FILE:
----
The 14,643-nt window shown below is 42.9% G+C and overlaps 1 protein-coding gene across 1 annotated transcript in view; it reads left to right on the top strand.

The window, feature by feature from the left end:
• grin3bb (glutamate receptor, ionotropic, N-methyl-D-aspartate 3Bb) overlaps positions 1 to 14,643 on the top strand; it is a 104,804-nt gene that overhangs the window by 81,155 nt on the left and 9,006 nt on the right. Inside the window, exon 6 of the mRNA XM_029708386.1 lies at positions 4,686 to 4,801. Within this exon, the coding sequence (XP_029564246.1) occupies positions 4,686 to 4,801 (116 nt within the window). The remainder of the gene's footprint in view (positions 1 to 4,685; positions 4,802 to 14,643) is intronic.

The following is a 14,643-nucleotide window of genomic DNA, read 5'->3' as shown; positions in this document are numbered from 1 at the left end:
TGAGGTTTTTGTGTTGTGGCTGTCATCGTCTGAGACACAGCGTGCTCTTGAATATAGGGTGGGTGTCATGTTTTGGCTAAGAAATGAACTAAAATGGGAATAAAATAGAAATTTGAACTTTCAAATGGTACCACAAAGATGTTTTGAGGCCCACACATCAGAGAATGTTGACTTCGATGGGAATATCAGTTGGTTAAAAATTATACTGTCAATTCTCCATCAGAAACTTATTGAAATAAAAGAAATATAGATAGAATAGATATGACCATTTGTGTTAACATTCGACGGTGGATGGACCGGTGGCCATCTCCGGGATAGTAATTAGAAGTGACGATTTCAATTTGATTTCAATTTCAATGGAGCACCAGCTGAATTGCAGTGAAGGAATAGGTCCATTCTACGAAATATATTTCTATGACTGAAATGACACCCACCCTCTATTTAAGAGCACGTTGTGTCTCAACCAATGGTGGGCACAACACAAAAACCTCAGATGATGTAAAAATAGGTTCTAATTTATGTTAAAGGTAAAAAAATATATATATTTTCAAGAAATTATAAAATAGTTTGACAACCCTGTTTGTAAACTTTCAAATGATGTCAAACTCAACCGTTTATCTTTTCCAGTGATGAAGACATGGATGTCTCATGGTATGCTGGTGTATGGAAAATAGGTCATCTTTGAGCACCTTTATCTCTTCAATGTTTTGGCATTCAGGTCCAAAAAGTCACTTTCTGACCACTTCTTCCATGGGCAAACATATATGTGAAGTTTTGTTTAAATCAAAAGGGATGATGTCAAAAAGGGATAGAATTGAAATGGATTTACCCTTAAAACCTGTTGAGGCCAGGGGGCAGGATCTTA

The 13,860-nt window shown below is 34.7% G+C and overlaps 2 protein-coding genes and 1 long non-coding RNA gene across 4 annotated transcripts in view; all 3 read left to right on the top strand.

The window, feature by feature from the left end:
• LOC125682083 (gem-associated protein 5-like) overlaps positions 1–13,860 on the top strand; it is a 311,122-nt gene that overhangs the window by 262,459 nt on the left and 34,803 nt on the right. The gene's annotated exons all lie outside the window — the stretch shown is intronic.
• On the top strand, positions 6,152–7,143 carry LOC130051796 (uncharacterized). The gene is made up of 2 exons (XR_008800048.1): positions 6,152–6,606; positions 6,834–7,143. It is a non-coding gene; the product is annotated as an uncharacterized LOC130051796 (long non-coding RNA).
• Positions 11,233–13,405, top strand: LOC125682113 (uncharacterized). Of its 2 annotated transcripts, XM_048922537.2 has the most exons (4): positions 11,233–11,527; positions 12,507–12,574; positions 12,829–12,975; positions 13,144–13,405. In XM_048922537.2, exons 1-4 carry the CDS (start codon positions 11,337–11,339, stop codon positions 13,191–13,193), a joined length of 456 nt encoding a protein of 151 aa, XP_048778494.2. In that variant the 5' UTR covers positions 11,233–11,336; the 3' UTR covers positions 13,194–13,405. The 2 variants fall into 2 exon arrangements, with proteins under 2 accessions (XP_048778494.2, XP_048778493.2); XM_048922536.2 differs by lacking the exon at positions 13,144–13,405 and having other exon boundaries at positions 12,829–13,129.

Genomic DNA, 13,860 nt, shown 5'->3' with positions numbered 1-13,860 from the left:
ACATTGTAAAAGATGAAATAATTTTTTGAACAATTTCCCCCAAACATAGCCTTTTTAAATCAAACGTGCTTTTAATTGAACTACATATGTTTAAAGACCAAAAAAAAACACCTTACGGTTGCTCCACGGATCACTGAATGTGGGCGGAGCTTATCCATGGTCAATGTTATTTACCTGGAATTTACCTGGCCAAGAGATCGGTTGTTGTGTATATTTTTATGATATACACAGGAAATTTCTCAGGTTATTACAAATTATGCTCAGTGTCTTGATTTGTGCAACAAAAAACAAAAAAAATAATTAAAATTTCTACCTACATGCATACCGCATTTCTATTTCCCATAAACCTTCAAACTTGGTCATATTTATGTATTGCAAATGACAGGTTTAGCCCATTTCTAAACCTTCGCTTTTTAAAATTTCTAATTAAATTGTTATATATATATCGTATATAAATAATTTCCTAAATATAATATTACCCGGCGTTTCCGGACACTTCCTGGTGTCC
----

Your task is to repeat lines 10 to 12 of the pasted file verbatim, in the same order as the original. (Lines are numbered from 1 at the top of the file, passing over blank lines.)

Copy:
• Positions 11,233–13,405, top strand: LOC125682113 (uncharacterized). Of its 2 annotated transcripts, XM_048922537.2 has the most exons (4): positions 11,233–11,527; positions 12,507–12,574; positions 12,829–12,975; positions 13,144–13,405. In XM_048922537.2, exons 1-4 carry the CDS (start codon positions 11,337–11,339, stop codon positions 13,191–13,193), a joined length of 456 nt encoding a protein of 151 aa, XP_048778494.2. In that variant the 5' UTR covers positions 11,233–11,336; the 3' UTR covers positions 13,194–13,405. The 2 variants fall into 2 exon arrangements, with proteins under 2 accessions (XP_048778494.2, XP_048778493.2); XM_048922536.2 differs by lacking the exon at positions 13,144–13,405 and having other exon boundaries at positions 12,829–13,129.

Genomic DNA, 13,860 nt, shown 5'->3' with positions numbered 1-13,860 from the left:
ACATTGTAAAAGATGAAATAATTTTTTGAACAATTTCCCCCAAACATAGCCTTTTTAAATCAAACGTGCTTTTAATTGAACTACATATGTTTAAAGACCAAAAAAAAACACCTTACGGTTGCTCCACGGATCACTGAATGTGGGCGGAGCTTATCCATGGTCAATGTTATTTACCTGGAATTTACCTGGCCAAGAGATCGGTTGTTGTGTATATTTTTATGATATACACAGGAAATTTCTCAGGTTATTACAAATTATGCTCAGTGTCTTGATTTGTGCAACAAAAAACAAAAAAAATAATTAAAATTTCTACCTACATGCATACCGCATTTCTATTTCCCATAAACCTTCAAACTTGGTCATATTTATGTATTGCAAATGACAGGTTTAGCCCATTTCTAAACCTTCGCTTTTTAAAATTTCTAATTAAATTGTTATATATATATCGTATATAAATAATTTCCTAAATATAATATTACCCGGCGTTTCCGGACACTTCCTGGTGTCC